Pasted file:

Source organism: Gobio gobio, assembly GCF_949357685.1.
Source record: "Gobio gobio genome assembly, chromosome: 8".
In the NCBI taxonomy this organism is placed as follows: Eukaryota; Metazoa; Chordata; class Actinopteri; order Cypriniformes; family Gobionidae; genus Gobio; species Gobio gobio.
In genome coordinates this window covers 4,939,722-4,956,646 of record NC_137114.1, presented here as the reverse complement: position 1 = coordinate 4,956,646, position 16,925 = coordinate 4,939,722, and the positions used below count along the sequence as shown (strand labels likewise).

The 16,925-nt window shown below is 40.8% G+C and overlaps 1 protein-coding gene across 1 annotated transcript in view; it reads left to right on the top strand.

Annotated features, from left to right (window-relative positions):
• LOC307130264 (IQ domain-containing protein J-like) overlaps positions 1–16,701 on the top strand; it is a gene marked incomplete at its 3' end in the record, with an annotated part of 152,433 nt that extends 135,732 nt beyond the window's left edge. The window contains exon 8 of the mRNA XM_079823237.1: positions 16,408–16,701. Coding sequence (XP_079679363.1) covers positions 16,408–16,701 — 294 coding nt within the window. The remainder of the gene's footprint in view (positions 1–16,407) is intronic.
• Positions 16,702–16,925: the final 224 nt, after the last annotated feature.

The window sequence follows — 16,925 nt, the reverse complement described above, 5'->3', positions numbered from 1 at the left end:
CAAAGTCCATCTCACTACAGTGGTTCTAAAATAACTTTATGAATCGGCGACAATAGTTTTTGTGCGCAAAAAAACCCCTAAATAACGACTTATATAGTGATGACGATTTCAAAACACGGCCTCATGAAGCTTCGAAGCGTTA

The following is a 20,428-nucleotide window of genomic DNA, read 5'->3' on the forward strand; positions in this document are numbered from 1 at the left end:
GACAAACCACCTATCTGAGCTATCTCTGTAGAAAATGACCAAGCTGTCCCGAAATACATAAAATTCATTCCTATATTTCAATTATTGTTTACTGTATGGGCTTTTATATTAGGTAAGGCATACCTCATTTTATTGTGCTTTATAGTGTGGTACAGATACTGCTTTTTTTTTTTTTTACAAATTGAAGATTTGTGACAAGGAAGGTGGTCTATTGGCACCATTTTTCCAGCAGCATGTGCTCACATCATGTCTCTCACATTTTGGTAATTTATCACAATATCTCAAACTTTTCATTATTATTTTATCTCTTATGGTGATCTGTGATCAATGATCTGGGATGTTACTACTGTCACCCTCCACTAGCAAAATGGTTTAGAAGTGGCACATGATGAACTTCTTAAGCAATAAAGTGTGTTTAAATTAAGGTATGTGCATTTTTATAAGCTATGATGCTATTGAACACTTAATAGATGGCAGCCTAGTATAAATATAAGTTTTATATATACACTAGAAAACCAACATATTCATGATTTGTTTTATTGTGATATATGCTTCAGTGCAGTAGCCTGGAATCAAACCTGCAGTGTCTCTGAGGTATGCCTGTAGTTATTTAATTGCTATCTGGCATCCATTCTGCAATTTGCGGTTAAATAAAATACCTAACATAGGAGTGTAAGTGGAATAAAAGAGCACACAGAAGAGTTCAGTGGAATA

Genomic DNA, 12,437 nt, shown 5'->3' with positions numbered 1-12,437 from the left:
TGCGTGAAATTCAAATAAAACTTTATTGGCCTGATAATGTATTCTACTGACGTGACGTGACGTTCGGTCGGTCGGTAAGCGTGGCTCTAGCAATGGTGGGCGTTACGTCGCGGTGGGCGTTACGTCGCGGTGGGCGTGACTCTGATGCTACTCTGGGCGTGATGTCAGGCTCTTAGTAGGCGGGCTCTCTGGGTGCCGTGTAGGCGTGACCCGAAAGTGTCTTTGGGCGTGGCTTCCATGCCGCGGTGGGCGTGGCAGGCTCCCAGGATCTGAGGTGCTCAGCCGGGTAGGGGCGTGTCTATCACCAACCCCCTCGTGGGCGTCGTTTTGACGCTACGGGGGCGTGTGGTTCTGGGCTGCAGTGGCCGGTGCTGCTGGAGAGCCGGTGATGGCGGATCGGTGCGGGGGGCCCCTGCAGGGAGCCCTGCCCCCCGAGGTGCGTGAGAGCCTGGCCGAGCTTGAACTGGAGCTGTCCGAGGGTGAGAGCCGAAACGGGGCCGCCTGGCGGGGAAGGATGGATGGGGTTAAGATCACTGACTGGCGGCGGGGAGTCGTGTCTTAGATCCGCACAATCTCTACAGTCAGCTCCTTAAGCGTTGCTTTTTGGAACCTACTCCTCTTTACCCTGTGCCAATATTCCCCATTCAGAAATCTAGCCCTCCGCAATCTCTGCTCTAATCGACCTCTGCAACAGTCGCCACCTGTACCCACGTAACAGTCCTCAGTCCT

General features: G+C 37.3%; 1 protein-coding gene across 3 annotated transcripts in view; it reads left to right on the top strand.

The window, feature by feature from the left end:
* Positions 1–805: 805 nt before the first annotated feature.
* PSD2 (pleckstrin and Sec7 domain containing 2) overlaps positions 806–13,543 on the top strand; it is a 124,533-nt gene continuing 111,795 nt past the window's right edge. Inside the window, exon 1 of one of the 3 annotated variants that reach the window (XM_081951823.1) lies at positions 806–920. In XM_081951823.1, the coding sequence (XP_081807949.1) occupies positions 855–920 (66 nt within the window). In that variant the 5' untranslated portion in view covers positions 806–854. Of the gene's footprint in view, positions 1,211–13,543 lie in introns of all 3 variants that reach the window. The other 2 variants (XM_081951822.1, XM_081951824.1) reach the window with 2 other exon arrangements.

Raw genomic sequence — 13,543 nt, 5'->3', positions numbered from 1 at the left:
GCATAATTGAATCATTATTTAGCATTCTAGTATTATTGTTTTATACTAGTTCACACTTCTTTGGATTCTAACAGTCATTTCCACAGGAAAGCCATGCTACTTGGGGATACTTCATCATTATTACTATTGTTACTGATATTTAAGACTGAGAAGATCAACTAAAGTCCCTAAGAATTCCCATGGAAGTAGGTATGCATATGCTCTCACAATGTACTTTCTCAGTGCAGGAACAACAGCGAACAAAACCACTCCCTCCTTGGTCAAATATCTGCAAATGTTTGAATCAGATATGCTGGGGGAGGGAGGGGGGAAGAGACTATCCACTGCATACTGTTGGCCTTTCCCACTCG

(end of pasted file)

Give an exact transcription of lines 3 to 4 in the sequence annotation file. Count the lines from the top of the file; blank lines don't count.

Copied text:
In the NCBI taxonomy this organism is placed as follows: Eukaryota; Metazoa; Chordata; class Actinopteri; order Cypriniformes; family Gobionidae; genus Gobio; species Gobio gobio.
In genome coordinates this window covers 4,939,722-4,956,646 of record NC_137114.1, presented here as the reverse complement: position 1 = coordinate 4,956,646, position 16,925 = coordinate 4,939,722, and the positions used below count along the sequence as shown (strand labels likewise).